5 years ago

A multidimensional approach to performance prediction in Olympic distance cross-country mountain bikers

Ben J. Dascombe, Kyle J. M. Bennett, Andrew R. Novak, Job Fransen

This study adopted a multidimensional approach to performance prediction within Olympic distance cross-country mountain biking (XCO-MTB). Twelve competitive XCO-MTB cyclists (VO2max 60.8 ± 6.7 ml · kg−1 · min−1) completed an incremental cycling test, maximal hand grip strength test, cycling power profile (maximal efforts lasting 6–600 s), decision-making test and an individual XCO-MTB time-trial (34.25 km). A hierarchical approach using multiple linear regression analyses was used to develop predictive models of performance across 10 circuit subsections and the total time-trial. The strongest model to predict overall time-trial performance achieved prediction accuracy of 127.1 s across 6246.8 ± 452.0 s (adjusted R2 = 0.92; P < 0.01). This model included VO2max relative to total cycling mass, maximal mean power across 5 and 30 s, peak left hand grip strength, and response time for correct decisions in the decision-making task. A range of factors contributed to the models for each individual subsection of the circuit with varying predictive strength (adjusted R2: 0.62–0.97; P < 0.05). The high prediction accuracy for the total time-trial supports that a multidimensional approach should be taken to develop XCO-MTB performance. Additionally, individual models for circuit subsections may help guide training practices relative to the specific trail characteristics of various XCO-MTB circuits.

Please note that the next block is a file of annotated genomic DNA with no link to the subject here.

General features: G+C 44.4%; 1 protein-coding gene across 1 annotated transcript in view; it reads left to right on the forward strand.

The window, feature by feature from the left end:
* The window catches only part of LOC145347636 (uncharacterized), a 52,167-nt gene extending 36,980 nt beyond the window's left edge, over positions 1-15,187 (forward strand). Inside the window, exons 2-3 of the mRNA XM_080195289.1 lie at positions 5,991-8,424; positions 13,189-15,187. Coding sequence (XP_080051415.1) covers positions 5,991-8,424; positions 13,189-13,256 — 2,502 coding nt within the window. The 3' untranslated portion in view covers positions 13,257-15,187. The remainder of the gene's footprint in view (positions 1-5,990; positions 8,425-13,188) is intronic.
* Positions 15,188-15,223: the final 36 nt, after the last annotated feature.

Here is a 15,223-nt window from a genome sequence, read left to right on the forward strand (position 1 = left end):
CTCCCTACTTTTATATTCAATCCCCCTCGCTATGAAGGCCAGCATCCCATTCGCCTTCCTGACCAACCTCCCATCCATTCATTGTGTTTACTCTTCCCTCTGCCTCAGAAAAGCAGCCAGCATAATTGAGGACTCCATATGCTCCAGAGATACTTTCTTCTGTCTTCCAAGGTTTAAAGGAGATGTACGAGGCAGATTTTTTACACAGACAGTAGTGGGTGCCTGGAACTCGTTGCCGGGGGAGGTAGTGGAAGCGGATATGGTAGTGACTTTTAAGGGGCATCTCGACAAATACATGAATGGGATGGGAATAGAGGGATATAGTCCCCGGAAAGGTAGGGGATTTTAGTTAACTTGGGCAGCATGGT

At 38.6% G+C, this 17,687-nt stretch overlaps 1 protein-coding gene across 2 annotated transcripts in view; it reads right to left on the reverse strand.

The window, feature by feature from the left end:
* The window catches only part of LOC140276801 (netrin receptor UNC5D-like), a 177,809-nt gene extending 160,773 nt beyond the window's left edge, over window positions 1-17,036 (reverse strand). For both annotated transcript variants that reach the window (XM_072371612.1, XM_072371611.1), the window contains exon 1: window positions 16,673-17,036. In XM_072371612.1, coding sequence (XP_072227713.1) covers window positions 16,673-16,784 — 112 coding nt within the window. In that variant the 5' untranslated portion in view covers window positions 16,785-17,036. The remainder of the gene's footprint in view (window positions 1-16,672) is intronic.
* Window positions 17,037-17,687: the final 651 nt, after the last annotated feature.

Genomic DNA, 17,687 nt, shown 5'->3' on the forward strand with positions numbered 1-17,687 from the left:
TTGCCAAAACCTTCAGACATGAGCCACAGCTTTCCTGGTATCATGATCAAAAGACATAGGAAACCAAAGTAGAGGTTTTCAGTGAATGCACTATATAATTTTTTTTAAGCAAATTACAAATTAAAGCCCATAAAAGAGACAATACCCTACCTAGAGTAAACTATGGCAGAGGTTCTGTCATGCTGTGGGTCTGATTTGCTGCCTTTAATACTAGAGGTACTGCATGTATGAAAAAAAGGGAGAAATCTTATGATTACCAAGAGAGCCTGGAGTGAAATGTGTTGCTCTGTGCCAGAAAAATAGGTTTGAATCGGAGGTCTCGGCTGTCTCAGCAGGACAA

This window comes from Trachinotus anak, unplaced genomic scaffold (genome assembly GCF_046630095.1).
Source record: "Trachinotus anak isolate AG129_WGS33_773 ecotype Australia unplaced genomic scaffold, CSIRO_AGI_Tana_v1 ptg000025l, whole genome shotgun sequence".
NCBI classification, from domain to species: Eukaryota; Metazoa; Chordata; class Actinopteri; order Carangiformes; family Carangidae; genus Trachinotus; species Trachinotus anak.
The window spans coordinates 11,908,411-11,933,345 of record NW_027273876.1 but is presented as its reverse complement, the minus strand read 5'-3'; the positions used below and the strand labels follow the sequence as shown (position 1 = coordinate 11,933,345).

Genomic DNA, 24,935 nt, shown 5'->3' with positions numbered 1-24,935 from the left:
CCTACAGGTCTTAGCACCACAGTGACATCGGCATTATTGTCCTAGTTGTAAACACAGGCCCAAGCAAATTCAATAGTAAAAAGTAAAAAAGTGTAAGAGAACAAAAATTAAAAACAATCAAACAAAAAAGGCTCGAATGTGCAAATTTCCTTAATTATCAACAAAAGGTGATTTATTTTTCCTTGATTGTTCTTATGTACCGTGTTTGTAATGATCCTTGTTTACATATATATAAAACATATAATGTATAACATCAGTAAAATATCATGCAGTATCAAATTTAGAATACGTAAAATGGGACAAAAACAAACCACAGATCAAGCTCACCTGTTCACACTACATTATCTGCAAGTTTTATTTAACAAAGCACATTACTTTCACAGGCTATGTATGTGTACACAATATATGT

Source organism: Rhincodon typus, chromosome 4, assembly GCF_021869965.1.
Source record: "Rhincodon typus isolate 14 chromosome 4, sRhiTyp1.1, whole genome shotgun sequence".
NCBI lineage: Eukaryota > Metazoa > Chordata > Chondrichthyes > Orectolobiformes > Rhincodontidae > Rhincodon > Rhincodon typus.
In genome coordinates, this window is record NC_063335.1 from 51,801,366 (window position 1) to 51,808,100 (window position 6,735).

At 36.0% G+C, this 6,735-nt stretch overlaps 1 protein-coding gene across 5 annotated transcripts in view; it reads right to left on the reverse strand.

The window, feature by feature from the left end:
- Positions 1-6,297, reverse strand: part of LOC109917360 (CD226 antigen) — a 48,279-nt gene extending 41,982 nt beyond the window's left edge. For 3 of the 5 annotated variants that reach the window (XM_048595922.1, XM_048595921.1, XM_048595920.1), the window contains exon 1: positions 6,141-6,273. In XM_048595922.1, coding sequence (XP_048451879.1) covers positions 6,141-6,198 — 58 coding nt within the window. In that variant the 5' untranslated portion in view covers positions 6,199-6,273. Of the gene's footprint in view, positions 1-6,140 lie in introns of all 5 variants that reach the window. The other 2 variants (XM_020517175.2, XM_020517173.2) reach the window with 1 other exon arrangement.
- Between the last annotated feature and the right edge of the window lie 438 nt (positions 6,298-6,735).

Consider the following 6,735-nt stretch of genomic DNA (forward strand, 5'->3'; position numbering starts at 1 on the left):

Publisher URL: http://www.tandfonline.com/doi/full/10.1080/02640414.2017.1280611

DOI: 10.1080/02640414.2017.1280611

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